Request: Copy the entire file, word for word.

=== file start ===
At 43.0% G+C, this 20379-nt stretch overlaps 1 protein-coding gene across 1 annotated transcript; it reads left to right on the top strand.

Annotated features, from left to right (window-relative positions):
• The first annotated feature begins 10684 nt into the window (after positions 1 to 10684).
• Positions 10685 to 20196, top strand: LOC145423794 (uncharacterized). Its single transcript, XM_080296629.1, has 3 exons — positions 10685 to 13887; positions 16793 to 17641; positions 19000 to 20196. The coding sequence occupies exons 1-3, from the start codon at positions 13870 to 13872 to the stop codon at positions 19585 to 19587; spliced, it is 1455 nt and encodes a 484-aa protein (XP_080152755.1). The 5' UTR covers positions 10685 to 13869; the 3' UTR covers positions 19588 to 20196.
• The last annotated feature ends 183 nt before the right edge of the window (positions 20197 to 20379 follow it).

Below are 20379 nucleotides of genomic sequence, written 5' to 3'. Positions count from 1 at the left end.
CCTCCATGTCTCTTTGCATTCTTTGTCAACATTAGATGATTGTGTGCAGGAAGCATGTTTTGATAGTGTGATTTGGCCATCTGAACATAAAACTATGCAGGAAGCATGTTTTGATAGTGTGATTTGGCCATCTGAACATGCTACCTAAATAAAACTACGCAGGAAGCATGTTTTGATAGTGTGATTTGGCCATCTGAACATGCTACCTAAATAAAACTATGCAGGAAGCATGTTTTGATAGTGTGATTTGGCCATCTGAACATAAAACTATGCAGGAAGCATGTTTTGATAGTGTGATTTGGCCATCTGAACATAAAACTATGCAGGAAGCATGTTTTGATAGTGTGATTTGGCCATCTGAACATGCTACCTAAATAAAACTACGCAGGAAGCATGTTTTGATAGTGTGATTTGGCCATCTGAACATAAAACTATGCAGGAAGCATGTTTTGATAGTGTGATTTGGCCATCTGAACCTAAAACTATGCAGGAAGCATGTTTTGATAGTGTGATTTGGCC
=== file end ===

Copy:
At 43.0% G+C, this 20379-nt stretch overlaps 1 protein-coding gene across 1 annotated transcript; it reads left to right on the top strand.

Annotated features, from left to right (window-relative positions):
• The first annotated feature begins 10684 nt into the window (after positions 1 to 10684).
• Positions 10685 to 20196, top strand: LOC145423794 (uncharacterized). Its single transcript, XM_080296629.1, has 3 exons — positions 10685 to 13887; positions 16793 to 17641; positions 19000 to 20196. The coding sequence occupies exons 1-3, from the start codon at positions 13870 to 13872 to the stop codon at positions 19585 to 19587; spliced, it is 1455 nt and encodes a 484-aa protein (XP_080152755.1). The 5' UTR covers positions 10685 to 13869; the 3' UTR covers positions 19588 to 20196.
• The last annotated feature ends 183 nt before the right edge of the window (positions 20197 to 20379 follow it).

Below are 20379 nucleotides of genomic sequence, written 5' to 3'. Positions count from 1 at the left end.
CCTCCATGTCTCTTTGCATTCTTTGTCAACATTAGATGATTGTGTGCAGGAAGCATGTTTTGATAGTGTGATTTGGCCATCTGAACATAAAACTATGCAGGAAGCATGTTTTGATAGTGTGATTTGGCCATCTGAACATGCTACCTAAATAAAACTACGCAGGAAGCATGTTTTGATAGTGTGATTTGGCCATCTGAACATGCTACCTAAATAAAACTATGCAGGAAGCATGTTTTGATAGTGTGATTTGGCCATCTGAACATAAAACTATGCAGGAAGCATGTTTTGATAGTGTGATTTGGCCATCTGAACATAAAACTATGCAGGAAGCATGTTTTGATAGTGTGATTTGGCCATCTGAACATGCTACCTAAATAAAACTACGCAGGAAGCATGTTTTGATAGTGTGATTTGGCCATCTGAACATAAAACTATGCAGGAAGCATGTTTTGATAGTGTGATTTGGCCATCTGAACCTAAAACTATGCAGGAAGCATGTTTTGATAGTGTGATTTGGCC